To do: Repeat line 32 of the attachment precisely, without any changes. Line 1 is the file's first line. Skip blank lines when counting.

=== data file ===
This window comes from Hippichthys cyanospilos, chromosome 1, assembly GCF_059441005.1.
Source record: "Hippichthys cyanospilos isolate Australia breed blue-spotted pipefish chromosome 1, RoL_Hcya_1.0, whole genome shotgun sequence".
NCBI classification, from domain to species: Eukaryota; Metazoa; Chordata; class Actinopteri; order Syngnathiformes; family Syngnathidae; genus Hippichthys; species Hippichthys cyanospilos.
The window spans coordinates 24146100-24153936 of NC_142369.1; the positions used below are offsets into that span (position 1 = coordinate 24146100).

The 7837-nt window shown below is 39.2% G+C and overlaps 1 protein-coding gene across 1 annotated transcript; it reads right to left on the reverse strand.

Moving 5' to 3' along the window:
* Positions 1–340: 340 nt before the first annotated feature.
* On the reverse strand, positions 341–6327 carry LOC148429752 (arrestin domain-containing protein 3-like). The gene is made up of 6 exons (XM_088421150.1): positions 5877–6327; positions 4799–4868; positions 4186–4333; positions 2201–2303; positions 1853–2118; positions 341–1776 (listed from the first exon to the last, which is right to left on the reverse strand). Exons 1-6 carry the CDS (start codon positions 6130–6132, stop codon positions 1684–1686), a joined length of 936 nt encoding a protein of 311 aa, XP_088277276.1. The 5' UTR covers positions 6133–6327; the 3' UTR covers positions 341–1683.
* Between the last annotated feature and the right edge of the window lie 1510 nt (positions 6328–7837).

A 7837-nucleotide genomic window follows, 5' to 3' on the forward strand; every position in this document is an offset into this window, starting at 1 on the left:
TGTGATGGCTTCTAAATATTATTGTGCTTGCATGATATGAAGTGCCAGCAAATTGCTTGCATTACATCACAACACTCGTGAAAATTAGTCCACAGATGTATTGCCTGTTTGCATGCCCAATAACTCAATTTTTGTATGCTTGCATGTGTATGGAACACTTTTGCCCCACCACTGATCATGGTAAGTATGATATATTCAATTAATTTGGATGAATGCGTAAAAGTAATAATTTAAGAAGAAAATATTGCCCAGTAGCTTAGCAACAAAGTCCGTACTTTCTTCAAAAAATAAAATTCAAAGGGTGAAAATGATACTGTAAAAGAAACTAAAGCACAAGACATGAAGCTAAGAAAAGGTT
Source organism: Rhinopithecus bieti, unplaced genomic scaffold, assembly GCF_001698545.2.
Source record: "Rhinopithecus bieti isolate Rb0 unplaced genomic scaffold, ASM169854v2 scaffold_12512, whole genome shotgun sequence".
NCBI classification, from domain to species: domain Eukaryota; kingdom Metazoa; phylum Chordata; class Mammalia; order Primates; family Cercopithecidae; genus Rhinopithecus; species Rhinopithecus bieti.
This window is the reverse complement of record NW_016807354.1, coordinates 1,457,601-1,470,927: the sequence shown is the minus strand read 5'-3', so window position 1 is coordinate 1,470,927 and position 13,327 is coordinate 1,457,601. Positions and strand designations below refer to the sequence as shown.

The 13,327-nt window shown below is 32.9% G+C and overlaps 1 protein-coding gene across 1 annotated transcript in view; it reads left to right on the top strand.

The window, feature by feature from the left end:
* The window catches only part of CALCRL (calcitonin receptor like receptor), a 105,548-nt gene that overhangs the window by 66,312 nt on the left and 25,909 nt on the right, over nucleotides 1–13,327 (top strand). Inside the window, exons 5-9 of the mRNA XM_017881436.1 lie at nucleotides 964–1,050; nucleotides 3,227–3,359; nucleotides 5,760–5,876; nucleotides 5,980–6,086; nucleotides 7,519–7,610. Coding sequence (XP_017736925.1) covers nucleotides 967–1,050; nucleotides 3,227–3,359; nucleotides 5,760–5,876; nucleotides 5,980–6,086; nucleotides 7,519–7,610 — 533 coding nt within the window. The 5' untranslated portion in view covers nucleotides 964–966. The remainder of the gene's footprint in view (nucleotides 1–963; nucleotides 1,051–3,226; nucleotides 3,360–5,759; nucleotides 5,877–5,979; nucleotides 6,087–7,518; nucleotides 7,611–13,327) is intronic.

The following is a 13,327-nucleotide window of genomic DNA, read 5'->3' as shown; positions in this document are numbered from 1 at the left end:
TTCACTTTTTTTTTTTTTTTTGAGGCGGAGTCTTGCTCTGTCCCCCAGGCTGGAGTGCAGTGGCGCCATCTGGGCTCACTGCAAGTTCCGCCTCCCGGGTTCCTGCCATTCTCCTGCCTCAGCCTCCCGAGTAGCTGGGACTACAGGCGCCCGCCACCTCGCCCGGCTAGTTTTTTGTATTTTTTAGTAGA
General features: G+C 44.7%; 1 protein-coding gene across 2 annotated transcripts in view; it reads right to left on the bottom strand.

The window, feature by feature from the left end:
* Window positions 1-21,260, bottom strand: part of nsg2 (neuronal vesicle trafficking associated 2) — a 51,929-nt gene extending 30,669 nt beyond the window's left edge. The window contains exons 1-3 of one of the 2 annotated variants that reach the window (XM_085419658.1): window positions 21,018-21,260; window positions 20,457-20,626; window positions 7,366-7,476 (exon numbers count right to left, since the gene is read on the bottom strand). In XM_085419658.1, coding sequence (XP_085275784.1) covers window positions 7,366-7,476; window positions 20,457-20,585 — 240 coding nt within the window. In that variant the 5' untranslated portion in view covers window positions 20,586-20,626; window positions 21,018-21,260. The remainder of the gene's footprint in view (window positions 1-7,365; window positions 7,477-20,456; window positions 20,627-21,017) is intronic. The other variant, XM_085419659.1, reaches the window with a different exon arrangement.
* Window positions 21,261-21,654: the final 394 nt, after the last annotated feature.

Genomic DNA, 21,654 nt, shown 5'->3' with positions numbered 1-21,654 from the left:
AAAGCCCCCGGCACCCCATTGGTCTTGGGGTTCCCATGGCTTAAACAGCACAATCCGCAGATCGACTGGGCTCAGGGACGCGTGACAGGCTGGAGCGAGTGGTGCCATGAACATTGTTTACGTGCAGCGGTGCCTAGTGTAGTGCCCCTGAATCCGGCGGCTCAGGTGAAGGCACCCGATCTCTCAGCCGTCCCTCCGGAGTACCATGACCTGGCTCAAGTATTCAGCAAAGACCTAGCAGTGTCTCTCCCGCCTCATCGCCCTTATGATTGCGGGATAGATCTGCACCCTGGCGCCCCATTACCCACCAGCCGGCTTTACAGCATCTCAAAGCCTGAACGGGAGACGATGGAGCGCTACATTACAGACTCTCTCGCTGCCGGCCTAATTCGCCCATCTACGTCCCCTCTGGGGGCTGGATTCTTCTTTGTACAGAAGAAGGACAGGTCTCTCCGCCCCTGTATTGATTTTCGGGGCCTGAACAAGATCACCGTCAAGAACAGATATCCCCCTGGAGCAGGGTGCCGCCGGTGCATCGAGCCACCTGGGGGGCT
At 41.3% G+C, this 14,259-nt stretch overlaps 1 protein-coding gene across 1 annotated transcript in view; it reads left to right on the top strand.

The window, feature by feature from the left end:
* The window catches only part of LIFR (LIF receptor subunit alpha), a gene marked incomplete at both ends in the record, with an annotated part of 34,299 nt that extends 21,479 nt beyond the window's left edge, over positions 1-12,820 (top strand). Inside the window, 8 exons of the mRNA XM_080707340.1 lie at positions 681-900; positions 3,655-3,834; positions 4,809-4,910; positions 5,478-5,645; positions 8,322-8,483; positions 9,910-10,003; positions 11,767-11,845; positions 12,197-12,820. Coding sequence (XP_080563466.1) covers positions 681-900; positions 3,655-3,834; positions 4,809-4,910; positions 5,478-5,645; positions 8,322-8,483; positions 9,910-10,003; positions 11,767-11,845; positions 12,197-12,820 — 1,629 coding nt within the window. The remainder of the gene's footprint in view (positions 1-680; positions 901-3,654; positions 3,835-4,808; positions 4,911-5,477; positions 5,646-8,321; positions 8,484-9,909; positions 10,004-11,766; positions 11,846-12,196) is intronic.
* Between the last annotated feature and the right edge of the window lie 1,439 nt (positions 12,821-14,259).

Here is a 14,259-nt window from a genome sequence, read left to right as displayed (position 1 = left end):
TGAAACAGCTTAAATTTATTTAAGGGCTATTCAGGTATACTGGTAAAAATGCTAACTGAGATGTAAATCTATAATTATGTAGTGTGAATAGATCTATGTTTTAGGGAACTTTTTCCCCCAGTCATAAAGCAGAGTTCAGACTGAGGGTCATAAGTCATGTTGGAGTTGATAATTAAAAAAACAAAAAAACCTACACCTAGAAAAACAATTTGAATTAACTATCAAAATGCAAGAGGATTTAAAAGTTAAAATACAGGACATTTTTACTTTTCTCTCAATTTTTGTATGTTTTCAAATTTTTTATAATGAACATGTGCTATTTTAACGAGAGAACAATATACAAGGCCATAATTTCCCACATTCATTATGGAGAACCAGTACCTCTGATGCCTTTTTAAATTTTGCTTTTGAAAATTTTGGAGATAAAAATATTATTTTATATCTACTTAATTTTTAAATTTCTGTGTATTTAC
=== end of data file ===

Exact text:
TGAAACAGCTTAAATTTATTTAAGGGCTATTCAGGTATACTGGTAAAAATGCTAACTGAGATGTAAATCTATAATTATGTAGTGTGAATAGATCTATGTTTTAGGGAACTTTTTCCCCCAGTCATAAAGCAGAGTTCAGACTGAGGGTCATAAGTCATGTTGGAGTTGATAATTAAAAAAACAAAAAAACCTACACCTAGAAAAACAATTTGAATTAACTATCAAAATGCAAGAGGATTTAAAAGTTAAAATACAGGACATTTTTACTTTTCTCTCAATTTTTGTATGTTTTCAAATTTTTTATAATGAACATGTGCTATTTTAACGAGAGAACAATATACAAGGCCATAATTTCCCACATTCATTATGGAGAACCAGTACCTCTGATGCCTTTTTAAATTTTGCTTTTGAAAATTTTGGAGATAAAAATATTATTTTATATCTACTTAATTTTTAAATTTCTGTGTATTTAC